road test; Ford Escort RS2000
There has, in fact, been an RS2000 among current generation Escorts since 1992 - it was the one with the pair of power bulges, only one of which actually needed to be there, but like all Escorts it was thoroughly remodelled earlier this year. So it now has a smooth, rounded, un-bulged front with a big oval grille and a vastly more appealing interior with added softness, smoothness and solidity. There are added ovals, too: Ford's themed shape is echoed on buttons, switches, the shape of the door trims, even the instrument needles and air-vent symbols.
That much applies to all new Escorts but the RS2000 is sported up with racy Recaro seats, a leather rim steering wheel, shapely sill covers and fat alloy wheels. Otherwise it resembles the Escort Si, a kind of tepid XR3i substitute, and shares that car's white instrument faces and mesh- filled front grille.
Cosmetics apart, there are two other important aspects to the Escort range's make-over. These are revised suspension, designed to soak up bumps with less fuss while also making the car respond more precisely to the driver's commands, and reduced noise levels, achieved with a new exhaust system and improved sealing between the engine compartment and cabin.
Do they work? They do. Never a particularly sweet engine, the RS's 2.0 litre is now decently smooth and rather less aurally intrusive under duress. It always pulled quite lustily, but now you feel more inclined to open it up a bit. However, though the Recaro seats clamp you well when you're exploring the strong grip and newly fluid cornering style, the steering remains aloof from the action in a way unbecoming of a sporty hatchback.
Things feel a bit more positive in the 4x4, which can whisk round wet bends with great confidence, but you pay the penalty in pace because the four-wheel-drive transmission soaks up a fair chunk of pulling power.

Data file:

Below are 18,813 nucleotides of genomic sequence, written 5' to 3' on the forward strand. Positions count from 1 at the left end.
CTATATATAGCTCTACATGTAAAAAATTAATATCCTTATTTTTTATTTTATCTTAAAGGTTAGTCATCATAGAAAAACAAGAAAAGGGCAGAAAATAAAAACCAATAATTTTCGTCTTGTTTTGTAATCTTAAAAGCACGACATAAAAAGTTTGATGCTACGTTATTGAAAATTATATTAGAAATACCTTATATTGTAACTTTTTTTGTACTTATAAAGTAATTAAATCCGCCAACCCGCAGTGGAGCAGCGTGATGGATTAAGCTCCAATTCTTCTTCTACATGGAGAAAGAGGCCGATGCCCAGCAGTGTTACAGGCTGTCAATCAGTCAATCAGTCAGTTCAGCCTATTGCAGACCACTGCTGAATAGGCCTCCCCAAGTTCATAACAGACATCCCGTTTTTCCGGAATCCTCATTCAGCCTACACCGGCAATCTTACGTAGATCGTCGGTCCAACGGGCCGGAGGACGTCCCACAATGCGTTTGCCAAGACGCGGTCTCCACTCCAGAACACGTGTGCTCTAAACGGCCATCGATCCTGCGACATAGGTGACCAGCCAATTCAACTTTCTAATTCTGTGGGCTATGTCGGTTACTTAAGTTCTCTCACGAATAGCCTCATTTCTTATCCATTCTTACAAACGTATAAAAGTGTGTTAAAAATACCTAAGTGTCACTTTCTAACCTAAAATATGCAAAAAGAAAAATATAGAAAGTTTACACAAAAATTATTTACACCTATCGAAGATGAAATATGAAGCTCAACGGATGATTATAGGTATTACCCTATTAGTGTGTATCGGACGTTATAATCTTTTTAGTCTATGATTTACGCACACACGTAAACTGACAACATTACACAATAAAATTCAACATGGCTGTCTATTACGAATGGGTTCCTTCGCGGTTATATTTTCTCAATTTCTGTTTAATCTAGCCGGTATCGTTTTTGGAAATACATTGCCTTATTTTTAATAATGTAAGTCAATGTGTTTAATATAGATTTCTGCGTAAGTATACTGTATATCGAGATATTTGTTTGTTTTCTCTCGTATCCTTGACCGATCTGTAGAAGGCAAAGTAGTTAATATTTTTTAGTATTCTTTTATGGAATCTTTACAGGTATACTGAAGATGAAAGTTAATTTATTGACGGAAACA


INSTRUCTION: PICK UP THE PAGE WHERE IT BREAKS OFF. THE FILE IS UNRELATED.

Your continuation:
These latest RS2000s are competent enough, but they don't really excite. Trouble is, that applies to many of today's sporty hatchbacks, which partly explains why insurance companies no longer hate them. For a hot hatchback that's really fun to drive, try a Golf GTi 16V or a Peugeot 306 S16 instead: these are cars the design engineers became passionate about. All the RS2000 seems to do is show that Ford still offers a credibly sporty Escort, post-XR3i. It needs a bit more spark than that.
Honda Civic VTi, pounds 15,485 A bumpy ride and an interior filled with plastic are not enough to spoil the fun from the most manic engine of any hot hatchback.
Citroen ZX 16v, pounds 15,810 Splendid as most Citroens are, they tend not to translate well into hot hatchbacks. This ZX is no exception, with a noisy engine, nervous handling and little sign of Citroen's usual suppleness.
Peugeot 306 S16, pounds 16,075 Mechanically related to the ZX, the 306 comes together much better, with fluid handling, ample pace and the best looks in the class.
Vauxhall Astra 1.8 Sport, pounds 13,115 Vauxhall has replaced the Astra GSi with this visually half-hearted Sport. The surprise is that it is actually a nicer car, with tidier handling and a better ride.
Volkswagen Golf GTi 16v, pounds 15,345 Remains the ultimate rational buy in this class; equally adept at the roles of fun car or family friend. You could go for the not-so-fiery eight-valve version, still quick enough for most, and save pounds 2,000.
Ford Escort RS2000, pounds 13,995; RS2000 4x4, pounds 15,295
Engine: 1998 cc, four cylinders, 150bhp at 6,000rpm. Five-speed gearbox, front- or four-wheel drive. Top speed 129mph, 0-60 in 8.2 seconds (RS2000), 8.6 seconds (RS2000 4x4). Fuel consumption 25-30mpg.
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